Fate and faith are separated by a thin line. Philosophers would argue that we decide our fate as we were given the liberty to live our lives the way we see it fit. Given that liberty we are also making ourselves accountable for our actions so that later on we can be judged based on these actions carried out with will and volition. But faith teaches us to accept that there is a greater design - a design that puts us in a destined place in the larger scheme of beings. And that the mere existence of this design teaches us to believe that things that are meant to be will be meant to be; that things that are not meant to be will never be meant to be. That is a whole new story versus the latter, if you ask me. Around us are battles that we need to fight - battles that will very well define our destiny. Whether they’re destined to be our fight and whether we’re destined to win or lose is something that we could only make a hypothesis of. But here’s a two cents worth on that matter - I remember one person saying 'we only fight battles that we could win'. I agree. These are battles that are material to how we become a substance more than a mere existence. While some will say that failure teaches certain values of maturity, I have my reservations against failing just to learn. A lost cause provides enough precaution before it blows out of proportion. A dead end usually winds up before it cuts you short. So, is it worth to live and fight another day? I say take the hint, cruise along and die another day. I asked 'by which standards are challenges benchmarked against' as I would like to understand why do we need to take the hit on such inexplicable levels. Fate. Destiny. There you go again. But seriously, I am intrigued and fascinated why such tests must come in like torrential rains pouring as hard as it could, flooding ones’ shabby condition, exacerbating what seems to be an already deplorable state? In an attempt to put reason behind the interplay of cause, causalities and the whole nine yards, we either end up more confused or making lame excuses for the very things that have dampen our spirits. Now, where do we lean on moving forward? Do I daresay I make my own fate as I decide which battles I can only fight, or has the great design all figured that out, that a destination has been written and predestination decided nevertheless?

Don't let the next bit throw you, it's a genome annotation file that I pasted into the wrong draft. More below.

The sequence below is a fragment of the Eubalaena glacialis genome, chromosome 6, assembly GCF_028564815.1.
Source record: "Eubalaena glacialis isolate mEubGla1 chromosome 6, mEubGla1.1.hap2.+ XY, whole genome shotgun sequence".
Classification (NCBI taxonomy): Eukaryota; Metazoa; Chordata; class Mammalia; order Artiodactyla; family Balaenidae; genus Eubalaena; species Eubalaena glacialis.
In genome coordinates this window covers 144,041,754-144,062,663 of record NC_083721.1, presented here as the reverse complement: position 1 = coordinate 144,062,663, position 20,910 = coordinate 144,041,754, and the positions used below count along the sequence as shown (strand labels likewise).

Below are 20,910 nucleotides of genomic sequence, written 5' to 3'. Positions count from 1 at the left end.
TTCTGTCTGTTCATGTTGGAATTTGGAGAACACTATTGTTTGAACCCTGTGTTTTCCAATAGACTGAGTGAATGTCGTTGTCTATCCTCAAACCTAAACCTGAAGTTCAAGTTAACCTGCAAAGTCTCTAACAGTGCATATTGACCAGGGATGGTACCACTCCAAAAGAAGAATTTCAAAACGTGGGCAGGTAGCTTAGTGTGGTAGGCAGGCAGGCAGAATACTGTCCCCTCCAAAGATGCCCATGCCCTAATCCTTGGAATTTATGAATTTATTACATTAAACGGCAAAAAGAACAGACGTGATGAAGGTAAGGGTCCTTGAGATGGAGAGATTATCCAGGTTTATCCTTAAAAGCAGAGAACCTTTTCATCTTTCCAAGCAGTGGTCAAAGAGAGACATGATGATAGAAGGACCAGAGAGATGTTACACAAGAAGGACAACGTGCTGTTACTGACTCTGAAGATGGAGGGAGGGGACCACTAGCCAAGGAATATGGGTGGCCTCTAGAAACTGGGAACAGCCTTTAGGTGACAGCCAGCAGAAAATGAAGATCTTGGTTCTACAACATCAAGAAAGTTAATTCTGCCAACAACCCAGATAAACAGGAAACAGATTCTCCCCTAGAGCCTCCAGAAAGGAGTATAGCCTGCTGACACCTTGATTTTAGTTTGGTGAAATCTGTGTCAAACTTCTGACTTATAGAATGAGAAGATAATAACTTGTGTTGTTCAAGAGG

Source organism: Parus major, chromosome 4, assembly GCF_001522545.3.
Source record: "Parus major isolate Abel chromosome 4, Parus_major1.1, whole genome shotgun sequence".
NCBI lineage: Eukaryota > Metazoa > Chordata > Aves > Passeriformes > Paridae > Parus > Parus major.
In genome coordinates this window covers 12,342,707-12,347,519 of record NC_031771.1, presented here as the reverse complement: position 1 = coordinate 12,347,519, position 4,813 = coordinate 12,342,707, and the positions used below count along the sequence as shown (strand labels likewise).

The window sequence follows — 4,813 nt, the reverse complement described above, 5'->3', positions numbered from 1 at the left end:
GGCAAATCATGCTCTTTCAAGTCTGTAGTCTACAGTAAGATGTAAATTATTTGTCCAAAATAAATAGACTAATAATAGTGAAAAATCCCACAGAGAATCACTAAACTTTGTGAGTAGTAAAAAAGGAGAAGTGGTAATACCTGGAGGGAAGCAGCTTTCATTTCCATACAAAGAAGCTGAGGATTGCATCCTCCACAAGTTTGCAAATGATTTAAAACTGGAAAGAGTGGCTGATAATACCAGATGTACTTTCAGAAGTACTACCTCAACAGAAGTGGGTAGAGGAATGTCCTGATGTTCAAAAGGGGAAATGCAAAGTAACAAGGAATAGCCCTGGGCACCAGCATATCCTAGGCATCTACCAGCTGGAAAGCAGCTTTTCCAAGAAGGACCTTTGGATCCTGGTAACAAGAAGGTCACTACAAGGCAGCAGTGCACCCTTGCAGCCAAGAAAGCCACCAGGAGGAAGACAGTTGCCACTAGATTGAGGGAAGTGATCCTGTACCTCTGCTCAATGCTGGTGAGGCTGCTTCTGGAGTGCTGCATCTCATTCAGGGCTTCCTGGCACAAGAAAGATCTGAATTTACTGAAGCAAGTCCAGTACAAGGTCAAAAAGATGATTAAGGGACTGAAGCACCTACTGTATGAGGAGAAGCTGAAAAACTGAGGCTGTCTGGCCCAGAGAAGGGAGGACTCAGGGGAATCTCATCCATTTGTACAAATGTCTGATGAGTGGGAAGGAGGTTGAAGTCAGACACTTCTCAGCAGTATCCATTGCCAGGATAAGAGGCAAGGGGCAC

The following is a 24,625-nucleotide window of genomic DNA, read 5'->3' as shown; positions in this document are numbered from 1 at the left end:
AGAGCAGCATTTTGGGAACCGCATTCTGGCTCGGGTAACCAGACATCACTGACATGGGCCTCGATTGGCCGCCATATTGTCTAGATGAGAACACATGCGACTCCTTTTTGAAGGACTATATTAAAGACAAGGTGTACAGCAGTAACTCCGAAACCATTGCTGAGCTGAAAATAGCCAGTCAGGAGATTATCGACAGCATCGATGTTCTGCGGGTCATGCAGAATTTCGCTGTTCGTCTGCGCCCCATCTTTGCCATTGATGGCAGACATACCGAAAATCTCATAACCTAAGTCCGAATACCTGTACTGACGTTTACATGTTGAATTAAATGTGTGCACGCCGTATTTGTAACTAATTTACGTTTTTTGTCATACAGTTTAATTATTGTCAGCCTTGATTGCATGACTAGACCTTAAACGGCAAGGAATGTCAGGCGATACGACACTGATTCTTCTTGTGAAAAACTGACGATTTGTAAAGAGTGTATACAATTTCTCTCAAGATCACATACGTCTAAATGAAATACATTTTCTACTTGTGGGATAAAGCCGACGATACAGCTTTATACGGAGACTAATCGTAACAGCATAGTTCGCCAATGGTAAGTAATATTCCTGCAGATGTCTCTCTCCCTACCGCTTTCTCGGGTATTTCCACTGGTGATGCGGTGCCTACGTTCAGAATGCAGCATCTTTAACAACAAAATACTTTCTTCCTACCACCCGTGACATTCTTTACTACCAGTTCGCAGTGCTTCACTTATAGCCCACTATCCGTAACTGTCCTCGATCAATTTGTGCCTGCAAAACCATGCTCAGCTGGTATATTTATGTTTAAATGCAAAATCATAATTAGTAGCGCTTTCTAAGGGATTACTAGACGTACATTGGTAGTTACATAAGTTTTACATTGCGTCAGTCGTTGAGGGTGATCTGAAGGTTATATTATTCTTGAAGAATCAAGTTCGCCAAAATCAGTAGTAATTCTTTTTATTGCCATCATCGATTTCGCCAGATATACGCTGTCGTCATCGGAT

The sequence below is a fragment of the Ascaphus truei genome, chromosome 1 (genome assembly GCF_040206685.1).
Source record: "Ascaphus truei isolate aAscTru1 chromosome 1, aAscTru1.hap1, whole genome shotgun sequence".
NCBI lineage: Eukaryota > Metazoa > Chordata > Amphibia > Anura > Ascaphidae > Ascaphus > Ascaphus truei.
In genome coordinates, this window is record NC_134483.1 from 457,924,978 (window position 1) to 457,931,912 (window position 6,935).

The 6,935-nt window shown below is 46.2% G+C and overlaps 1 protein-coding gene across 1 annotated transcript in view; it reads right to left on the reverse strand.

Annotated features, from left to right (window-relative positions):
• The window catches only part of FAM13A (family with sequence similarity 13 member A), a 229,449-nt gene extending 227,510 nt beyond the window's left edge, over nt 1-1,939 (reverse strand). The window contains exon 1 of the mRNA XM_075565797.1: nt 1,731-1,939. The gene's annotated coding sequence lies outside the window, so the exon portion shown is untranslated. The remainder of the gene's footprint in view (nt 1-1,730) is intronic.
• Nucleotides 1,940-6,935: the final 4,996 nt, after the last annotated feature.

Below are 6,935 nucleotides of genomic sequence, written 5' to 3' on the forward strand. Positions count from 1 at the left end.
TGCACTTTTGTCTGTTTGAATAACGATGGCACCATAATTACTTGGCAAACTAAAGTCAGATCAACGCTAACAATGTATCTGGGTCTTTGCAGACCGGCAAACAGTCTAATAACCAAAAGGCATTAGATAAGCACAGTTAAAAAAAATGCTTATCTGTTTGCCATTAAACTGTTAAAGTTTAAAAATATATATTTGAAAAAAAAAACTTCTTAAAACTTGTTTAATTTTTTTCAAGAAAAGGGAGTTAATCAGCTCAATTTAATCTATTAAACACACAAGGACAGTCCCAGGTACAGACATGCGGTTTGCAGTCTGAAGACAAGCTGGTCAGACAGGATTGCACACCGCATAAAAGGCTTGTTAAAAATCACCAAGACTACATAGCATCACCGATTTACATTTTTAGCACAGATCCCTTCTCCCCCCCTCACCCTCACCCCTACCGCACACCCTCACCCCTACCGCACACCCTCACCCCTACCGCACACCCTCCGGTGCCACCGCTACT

Today I resign from all of these. Tomorrow is another day. Or maybe I’ll do it tomorrow for the morrow after tomorrow, is yet another day.

Sunday, April 12, 2009

Of Fears and Hopes

It’s Easter Sunday, and a quote from a friend’s facebook handle caught my awareness:

The resurrection gives my life meaning and direction and the opportunity to start over no matter what my circumstances.
- Robert Flatt

One of the spiritual messages that Easter brings is the gift of resurrection, which the scriptures say was brought about by the atonement of Jesus Christ. He made resurrection available to all mankind and it is a reward free for all. I am not a religious devout or any sort of a pious person but this message of Easter thrills me, as for me, it is also a message of hope – hope for better things.

This Lenten message holds true, and was demonstrated through a recent event in one of my dearest friend’s life. In my previous post, I referred to closures as something not totally necessary in ones moving on. I still hold steadfast to that premise, but I am but happy that my friend was brave enough to seek out that yearned-for closure from his most recent relationship. To drive quickly to my drift, he went on, threw off the bowlines, and sailed on in search of that closure.